Pai Sikka

From ArchaeoWiki

Jump to: navigation, search

Alternate Names

  • Pice

Overview

The Pai Sikka is a kind of copper coin minted in India between approximately 1795 and 1831 during the Bengal Presidency. This coin was produced by the East India Company at several mints, including Farraukhabad, Benares and Calcutta. It held varying value depending on the year and economic context, but was typically worth 1/4 anna or 1/64 rupee. Pai Sikka weigh (approximately) between 11.64g and 6.1g (Stevens 2012).

Brief History of the Pice in India

  • 1794: Assay master of the Patna mint began to request for a copper coinage to be produced.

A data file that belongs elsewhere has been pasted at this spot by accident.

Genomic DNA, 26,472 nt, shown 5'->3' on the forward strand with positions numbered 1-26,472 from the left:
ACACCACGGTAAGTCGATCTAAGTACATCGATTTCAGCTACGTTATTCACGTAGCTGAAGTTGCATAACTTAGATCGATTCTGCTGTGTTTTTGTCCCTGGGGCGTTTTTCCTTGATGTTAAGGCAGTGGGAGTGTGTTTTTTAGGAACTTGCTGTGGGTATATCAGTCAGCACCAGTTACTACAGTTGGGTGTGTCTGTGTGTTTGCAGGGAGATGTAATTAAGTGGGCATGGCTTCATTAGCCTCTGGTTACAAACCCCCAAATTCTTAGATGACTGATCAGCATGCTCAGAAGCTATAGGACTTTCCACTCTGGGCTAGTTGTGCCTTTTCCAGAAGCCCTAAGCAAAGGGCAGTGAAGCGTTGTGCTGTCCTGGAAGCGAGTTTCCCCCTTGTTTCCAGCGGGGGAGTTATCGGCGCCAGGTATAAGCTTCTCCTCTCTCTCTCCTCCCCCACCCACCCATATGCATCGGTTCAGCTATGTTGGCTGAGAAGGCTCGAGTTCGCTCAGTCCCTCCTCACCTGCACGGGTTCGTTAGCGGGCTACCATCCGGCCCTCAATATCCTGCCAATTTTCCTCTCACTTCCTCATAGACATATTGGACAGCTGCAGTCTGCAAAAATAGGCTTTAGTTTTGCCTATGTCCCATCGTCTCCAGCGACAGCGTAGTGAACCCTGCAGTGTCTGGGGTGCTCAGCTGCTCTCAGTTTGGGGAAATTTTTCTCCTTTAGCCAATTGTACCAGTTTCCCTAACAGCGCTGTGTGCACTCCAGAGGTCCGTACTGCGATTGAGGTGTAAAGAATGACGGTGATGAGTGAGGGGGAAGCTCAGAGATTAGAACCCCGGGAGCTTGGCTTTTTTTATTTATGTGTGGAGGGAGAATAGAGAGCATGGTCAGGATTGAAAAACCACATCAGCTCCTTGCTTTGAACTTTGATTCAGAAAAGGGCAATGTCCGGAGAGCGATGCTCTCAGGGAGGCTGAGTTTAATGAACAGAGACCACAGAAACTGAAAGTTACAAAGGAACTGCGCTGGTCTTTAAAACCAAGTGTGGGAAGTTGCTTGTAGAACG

• 1795: Sir John Shore, Governor General, began the process of laying out details for such coinage such as the weight, value, depiction and cost and location of minting. In November the mint master, James Miller, prepared examples of the full or half pice versions. The coins were approved and production began.
  • 1796: Due to issues of cost and workability of the copper, it was proposed that sheet copper should be used. Prototypes were created to evaluate what these new, and less heavy, coins would look like.
Personal tools